Browsing the "SolarCity" Tag

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3 Ways Donald Trump’s Climate Approach Is A US Economic Disaster

Originally published on CleanTechnica by Zachary Shahan To be fair, we don’t yet know what Donald Trump’s precise climate approach will be, but it seems all but guaranteed that he will slow and obstruct climate action and will do a “great deal” to increase pollution and CO2 emissions from the out-of-date oil, coal, and gas industries. This is idiotic not […]

February 12th

Tesla & SolarCity Shareholders Get Green Light From Top Independent Evaluator

Originally published on EV Obsession. The prominent advisory firm Institutional Shareholder Services has given its recommendation to support Tesla’s $2.3 billion SolarCity acquisition/merger, telling shareholders that Tesla would be able to bridge the funding gap with SolarCity, and also that the acquisition was an important step in the firm’s path to becoming an integrated sustainable […]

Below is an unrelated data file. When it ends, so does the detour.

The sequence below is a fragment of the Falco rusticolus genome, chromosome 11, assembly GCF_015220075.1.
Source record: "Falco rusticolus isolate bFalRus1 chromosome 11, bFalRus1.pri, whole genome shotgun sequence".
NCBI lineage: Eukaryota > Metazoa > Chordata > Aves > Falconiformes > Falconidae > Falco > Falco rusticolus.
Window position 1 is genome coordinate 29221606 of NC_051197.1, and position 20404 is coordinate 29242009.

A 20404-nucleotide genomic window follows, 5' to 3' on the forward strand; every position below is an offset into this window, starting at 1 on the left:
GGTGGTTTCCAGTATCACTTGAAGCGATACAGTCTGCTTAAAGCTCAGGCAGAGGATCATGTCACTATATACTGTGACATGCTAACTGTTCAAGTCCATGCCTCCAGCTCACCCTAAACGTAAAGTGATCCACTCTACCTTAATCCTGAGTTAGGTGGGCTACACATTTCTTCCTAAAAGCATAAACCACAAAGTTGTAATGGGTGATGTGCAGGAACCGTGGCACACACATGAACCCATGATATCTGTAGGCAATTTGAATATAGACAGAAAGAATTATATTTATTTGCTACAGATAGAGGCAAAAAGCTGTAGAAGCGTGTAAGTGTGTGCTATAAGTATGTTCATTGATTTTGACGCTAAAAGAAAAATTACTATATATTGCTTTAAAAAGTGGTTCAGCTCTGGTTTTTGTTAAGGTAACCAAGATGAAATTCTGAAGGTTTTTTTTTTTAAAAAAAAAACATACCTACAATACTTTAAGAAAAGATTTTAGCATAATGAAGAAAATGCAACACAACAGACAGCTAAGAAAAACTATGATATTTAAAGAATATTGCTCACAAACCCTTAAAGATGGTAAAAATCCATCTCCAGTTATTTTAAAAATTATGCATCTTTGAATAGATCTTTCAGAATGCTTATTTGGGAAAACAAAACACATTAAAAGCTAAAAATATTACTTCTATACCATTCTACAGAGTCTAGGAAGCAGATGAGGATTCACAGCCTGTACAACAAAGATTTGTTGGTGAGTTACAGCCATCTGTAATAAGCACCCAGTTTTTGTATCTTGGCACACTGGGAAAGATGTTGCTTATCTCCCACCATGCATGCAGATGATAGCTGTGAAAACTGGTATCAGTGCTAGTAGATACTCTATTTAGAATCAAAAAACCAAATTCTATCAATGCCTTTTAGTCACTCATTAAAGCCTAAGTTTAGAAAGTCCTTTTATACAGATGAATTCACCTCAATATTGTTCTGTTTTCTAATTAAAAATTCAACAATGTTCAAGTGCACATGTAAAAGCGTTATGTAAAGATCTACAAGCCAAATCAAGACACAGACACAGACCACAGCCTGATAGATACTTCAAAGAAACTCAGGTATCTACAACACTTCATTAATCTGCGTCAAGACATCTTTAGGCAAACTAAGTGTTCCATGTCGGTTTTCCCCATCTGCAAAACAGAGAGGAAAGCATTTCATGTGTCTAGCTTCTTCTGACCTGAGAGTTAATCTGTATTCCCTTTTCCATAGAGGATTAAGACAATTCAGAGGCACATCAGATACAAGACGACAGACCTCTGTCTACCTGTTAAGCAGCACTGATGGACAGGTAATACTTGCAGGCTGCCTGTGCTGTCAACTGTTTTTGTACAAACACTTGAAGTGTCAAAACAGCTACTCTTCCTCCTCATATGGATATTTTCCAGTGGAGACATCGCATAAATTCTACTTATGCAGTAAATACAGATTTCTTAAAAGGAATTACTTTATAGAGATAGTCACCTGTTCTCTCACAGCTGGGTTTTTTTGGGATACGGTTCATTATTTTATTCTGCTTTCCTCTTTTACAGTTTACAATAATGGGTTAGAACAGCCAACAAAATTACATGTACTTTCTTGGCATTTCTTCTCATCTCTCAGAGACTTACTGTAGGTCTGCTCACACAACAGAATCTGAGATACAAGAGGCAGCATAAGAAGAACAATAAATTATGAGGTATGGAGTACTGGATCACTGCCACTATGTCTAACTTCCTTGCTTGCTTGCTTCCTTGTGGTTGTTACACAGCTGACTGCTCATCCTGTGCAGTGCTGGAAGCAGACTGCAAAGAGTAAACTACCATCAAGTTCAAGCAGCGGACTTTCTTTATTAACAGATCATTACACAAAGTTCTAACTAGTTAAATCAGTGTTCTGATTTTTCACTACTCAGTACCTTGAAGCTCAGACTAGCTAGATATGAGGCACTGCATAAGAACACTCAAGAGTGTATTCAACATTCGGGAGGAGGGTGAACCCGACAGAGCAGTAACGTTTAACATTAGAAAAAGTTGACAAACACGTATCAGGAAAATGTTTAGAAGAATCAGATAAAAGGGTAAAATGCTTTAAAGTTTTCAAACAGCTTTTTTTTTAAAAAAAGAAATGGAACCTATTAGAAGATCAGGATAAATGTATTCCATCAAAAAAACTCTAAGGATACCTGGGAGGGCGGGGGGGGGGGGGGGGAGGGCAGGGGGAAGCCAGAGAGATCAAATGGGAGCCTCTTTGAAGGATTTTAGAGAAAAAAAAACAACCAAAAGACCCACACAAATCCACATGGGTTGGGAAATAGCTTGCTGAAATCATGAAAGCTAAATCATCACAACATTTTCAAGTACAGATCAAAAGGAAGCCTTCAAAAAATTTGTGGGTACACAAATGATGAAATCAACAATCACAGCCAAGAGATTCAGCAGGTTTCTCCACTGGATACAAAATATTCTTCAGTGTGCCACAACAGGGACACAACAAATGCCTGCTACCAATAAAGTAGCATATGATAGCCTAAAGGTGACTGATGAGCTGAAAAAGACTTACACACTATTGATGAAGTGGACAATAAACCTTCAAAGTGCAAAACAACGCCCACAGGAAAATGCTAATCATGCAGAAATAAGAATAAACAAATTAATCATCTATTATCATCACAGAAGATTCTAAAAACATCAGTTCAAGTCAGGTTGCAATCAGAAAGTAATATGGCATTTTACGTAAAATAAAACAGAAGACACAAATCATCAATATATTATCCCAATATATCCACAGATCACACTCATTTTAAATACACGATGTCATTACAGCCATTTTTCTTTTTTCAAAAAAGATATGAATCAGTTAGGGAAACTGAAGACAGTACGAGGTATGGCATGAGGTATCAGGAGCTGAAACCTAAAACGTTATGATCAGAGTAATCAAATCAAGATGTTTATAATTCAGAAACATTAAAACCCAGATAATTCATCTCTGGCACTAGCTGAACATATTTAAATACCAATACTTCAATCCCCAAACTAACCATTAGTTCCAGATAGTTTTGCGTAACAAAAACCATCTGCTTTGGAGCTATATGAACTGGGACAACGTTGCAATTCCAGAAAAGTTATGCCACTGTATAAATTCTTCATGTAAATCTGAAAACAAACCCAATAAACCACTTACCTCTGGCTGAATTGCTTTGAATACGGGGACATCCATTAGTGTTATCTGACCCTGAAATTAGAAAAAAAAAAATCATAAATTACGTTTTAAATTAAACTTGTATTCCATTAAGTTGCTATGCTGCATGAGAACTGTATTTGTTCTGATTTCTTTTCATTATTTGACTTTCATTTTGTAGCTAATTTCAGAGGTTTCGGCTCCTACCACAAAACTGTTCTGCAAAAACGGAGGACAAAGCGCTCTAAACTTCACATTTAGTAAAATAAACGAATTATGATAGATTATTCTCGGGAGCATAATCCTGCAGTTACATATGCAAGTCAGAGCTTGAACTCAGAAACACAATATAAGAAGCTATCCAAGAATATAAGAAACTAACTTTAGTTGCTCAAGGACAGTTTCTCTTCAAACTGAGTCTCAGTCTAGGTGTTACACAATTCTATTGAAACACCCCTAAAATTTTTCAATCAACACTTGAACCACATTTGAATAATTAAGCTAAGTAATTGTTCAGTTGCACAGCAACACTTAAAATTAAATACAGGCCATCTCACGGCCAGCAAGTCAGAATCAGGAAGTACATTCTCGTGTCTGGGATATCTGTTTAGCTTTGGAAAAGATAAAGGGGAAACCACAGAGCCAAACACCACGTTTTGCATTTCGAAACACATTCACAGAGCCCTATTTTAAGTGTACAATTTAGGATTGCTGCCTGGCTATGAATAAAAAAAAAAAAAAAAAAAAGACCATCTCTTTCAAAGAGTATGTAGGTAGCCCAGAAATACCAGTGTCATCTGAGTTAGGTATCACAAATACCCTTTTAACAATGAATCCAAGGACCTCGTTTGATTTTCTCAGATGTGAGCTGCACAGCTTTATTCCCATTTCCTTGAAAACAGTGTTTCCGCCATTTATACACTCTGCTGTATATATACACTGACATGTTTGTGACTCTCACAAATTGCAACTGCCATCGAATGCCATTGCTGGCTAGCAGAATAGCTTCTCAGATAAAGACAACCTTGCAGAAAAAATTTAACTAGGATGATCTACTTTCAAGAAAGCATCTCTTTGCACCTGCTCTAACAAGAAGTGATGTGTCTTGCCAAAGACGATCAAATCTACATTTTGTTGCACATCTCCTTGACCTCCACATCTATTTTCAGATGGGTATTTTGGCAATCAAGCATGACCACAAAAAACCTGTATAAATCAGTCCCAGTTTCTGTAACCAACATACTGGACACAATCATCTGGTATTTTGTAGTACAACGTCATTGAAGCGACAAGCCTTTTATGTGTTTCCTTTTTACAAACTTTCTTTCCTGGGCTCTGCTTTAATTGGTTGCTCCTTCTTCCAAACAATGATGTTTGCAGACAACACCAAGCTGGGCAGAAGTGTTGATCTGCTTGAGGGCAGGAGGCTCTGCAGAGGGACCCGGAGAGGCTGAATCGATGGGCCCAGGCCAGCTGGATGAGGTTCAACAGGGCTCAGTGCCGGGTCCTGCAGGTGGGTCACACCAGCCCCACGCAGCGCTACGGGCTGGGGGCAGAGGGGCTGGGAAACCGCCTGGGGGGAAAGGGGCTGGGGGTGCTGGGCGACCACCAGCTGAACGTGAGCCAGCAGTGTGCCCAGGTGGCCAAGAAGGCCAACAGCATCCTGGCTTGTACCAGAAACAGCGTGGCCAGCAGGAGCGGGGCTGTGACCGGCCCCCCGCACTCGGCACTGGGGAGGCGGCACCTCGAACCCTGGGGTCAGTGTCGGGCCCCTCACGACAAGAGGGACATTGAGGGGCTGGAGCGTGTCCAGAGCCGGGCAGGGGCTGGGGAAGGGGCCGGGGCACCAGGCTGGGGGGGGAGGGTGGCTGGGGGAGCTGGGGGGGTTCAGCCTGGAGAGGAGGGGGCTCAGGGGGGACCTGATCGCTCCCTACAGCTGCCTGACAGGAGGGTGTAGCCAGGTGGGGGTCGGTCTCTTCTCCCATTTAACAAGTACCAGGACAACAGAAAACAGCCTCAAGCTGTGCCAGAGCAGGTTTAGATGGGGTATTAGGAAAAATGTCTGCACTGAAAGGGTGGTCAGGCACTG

November 7th

Original: Tesla & SolarCity’s New Solar Shingles

Originally published on CleanTechnica. By Susanna Schick Last night, on a back lot at Universal Studios, Tesla unveiled the most promising facet of its impending merger with SolarCity — solar shingles as chic and efficient as their cars. These were paired with new Powerwall home batteries that have double the energy density of Tesla’s first Powerwall product. (You can watch the full video […]

October 29th

Solar Panels In Hawaii — Hawaii Solar Companies, Solar Tax Credit & incentives, Solar Costs …

Originally published on Cost of Solar. Looking at the map, Hawaii appears to be an ideal solar market. Every sun-worshipper on Earth knows the value of a Hawaiian vacation for its fabulous solar insolation. High electricity prices due to the huge costs of importing fossil-fuel-based energy resources make renewables like solar and wind power a […]

October 24th

Solar Panels Save Water In Many Ways Says SolarCity

We don’t often think about water and electricity together, but there is a direct and important link between them. Traditional electric power plants use vast amounts of water to cool themselves. In fact, the US Geological Survey says power plants in the United States were responsible for 45% of total water withdrawals in 2010.

September 13th